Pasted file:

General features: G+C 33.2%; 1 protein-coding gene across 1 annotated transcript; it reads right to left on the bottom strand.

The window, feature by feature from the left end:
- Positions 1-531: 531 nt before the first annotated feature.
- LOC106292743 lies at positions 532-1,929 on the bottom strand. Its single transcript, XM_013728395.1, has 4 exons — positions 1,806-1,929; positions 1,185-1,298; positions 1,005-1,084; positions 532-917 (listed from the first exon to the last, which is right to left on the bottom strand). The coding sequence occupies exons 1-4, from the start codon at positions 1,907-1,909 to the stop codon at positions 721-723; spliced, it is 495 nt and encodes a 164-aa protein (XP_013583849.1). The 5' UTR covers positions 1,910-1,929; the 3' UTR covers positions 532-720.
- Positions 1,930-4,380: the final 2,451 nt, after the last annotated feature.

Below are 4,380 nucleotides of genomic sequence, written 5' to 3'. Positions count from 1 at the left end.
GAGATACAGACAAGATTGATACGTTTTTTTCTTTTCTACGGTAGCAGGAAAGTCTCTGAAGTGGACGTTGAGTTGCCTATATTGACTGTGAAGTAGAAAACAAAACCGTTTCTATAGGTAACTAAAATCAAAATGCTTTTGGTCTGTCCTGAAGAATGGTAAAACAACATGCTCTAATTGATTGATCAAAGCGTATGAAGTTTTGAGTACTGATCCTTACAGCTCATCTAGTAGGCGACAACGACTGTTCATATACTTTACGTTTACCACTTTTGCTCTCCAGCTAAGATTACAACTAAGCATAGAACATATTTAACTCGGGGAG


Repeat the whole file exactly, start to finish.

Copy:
General features: G+C 33.2%; 1 protein-coding gene across 1 annotated transcript; it reads right to left on the bottom strand.

The window, feature by feature from the left end:
- Positions 1-531: 531 nt before the first annotated feature.
- LOC106292743 lies at positions 532-1,929 on the bottom strand. Its single transcript, XM_013728395.1, has 4 exons — positions 1,806-1,929; positions 1,185-1,298; positions 1,005-1,084; positions 532-917 (listed from the first exon to the last, which is right to left on the bottom strand). The coding sequence occupies exons 1-4, from the start codon at positions 1,907-1,909 to the stop codon at positions 721-723; spliced, it is 495 nt and encodes a 164-aa protein (XP_013583849.1). The 5' UTR covers positions 1,910-1,929; the 3' UTR covers positions 532-720.
- Positions 1,930-4,380: the final 2,451 nt, after the last annotated feature.

Below are 4,380 nucleotides of genomic sequence, written 5' to 3'. Positions count from 1 at the left end.
GAGATACAGACAAGATTGATACGTTTTTTTCTTTTCTACGGTAGCAGGAAAGTCTCTGAAGTGGACGTTGAGTTGCCTATATTGACTGTGAAGTAGAAAACAAAACCGTTTCTATAGGTAACTAAAATCAAAATGCTTTTGGTCTGTCCTGAAGAATGGTAAAACAACATGCTCTAATTGATTGATCAAAGCGTATGAAGTTTTGAGTACTGATCCTTACAGCTCATCTAGTAGGCGACAACGACTGTTCATATACTTTACGTTTACCACTTTTGCTCTCCAGCTAAGATTACAACTAAGCATAGAACATATTTAACTCGGGGAG